(Adds comments from company; background)
By Jessica Jaganathan
SINGAPORE, Sept 16 (Reuters) - Independent tank operator Oiltanking said on Tuesday it had sold a 289,000 cubic metre storage facility in Merak, Indonesia, blaming oil subsidies for making the business unprofitable.
Oiltanking, the world’s second-largest independent tank storage provider for oil products, chemicals and gases, sold the facility in August to local companies active in the oil- and coal-shipping industry, a spokeswoman told Reuters in an email.
The Merak terminal was designed to serve as an independent storage facility for international players in the growing import market for petroleum products, she said.
“Due to the subsidies on petroleum products and other market developments, we are unable to capture these volumes and consequently unable to meet the business model of Oiltanking,” she added.
“The resulting loss-making business is not sustainable for the company.”
She declined to disclose the selling price or any other details on the sale, including the buyers. All parties have signed non-disclosure agreements, according to a source close to the matter.
Indonesian fuel prices are some of the cheapest in the region because of subsidies, althought these cost the government around $20 billion a year, 20 percent of its total budget.
Oiltanking is a subsidiary of Marquard & Bahls AG, a privately owned German company.
It is constructing a 760,000 cubic metre terminal in Karimun, Indonesia, for the storage and handling of both clean petroleum products and black oil, and that is targeted to be commissioned by the end of 2015, the spokeswoman said.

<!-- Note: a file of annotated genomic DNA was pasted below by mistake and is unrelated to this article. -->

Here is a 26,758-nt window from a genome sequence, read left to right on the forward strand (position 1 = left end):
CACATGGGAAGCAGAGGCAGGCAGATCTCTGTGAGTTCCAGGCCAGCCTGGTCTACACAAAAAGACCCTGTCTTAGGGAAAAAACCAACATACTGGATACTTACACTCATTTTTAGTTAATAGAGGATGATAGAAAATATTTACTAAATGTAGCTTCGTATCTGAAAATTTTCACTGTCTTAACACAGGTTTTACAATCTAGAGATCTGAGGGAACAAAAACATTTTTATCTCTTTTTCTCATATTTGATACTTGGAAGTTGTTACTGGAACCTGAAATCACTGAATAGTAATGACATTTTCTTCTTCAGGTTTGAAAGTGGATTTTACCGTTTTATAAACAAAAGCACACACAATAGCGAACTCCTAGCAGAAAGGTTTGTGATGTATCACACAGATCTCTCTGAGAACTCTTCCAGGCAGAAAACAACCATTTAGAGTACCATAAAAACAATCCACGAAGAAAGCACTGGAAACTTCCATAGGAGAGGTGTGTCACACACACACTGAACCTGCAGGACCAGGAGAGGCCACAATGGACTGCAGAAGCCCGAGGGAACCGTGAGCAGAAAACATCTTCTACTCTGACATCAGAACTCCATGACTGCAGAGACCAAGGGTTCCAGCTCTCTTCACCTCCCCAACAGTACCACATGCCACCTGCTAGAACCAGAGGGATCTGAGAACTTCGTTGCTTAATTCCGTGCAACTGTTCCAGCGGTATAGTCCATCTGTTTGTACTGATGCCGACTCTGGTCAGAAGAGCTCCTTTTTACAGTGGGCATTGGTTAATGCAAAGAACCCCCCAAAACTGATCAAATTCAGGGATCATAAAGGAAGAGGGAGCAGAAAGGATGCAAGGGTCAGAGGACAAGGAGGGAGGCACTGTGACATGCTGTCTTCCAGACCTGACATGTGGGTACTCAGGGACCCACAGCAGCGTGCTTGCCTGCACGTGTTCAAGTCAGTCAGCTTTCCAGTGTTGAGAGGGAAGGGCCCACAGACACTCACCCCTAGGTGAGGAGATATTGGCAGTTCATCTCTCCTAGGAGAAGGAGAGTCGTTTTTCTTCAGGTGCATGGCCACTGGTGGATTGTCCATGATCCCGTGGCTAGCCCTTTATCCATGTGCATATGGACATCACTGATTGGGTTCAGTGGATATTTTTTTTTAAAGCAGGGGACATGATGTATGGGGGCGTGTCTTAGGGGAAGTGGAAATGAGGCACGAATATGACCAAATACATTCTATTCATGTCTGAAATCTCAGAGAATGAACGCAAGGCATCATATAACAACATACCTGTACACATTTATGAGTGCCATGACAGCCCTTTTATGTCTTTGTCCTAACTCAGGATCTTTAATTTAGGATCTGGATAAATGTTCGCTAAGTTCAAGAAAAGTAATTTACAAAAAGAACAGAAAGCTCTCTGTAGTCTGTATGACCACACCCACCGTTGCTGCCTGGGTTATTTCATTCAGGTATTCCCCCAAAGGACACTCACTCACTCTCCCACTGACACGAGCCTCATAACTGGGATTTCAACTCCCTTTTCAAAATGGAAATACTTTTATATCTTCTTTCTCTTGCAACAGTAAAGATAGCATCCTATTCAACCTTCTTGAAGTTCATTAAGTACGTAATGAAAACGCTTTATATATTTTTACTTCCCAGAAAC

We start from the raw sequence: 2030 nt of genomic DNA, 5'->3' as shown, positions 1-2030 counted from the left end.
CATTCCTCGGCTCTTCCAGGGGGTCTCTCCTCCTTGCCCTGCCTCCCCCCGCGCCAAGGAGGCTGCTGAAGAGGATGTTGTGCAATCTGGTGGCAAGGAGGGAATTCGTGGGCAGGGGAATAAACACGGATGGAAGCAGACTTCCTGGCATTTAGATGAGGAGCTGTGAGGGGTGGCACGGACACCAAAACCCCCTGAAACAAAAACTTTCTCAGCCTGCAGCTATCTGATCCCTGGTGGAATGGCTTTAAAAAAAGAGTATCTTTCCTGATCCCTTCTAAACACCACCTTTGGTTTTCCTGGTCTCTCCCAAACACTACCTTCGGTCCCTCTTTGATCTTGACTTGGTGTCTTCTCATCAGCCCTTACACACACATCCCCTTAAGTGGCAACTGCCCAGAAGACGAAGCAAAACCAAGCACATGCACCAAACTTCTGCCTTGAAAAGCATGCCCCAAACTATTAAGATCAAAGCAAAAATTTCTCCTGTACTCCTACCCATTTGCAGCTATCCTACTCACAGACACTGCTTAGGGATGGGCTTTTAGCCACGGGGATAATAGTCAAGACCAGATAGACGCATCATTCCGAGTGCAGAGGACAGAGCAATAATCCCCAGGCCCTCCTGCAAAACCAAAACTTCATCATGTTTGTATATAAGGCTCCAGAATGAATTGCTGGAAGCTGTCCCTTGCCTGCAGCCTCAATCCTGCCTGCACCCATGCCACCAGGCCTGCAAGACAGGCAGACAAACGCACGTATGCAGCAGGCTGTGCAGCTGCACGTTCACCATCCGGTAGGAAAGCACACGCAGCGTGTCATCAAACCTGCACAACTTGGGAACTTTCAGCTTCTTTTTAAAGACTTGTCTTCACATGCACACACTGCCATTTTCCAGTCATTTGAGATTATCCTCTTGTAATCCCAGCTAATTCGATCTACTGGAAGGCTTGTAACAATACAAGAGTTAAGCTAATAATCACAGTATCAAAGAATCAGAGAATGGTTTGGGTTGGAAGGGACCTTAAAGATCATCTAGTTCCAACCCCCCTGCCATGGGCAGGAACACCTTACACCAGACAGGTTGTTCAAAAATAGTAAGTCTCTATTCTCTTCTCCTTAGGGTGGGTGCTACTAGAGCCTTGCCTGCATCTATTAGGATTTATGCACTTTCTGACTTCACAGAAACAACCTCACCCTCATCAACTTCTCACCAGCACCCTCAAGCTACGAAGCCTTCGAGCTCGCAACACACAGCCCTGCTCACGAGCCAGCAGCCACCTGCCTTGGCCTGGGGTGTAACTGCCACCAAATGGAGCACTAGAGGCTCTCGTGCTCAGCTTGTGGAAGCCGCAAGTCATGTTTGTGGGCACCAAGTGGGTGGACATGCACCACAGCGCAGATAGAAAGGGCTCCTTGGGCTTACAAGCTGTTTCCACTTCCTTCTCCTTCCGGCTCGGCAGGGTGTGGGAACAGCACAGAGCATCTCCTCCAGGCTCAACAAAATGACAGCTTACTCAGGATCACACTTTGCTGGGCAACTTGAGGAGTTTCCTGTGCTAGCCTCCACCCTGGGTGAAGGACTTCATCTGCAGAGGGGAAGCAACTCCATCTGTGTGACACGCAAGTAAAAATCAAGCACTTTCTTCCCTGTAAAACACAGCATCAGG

That facility, located nearer to Singapore than Merak, is designed to service the Singapore trading and shipping hub.
In addition, a new business unit will be incorporated in Jakarta for business development purposes.
With Singapore unable to commit more land to commercial storage to serve trading companies, Indonesia and Malaysia have stepped up their investments in oil and chemical storage infrastructure and could offer a combined 8 million cubic metres by 2016, around a third of Singapore’s 23 million cubic metres.
Some traders have questioned the need for so much capacity, saying there is not enough demand for oil products to absorb it.
Storage operators have said rising quantities of crude oil and products passing through the region to meet the appetite of Asia’s growing economies will support the demand for tanks over the longer term. (Additional reporting by Seng Li Peng and Jane Xie; Editing by Alan Raybould)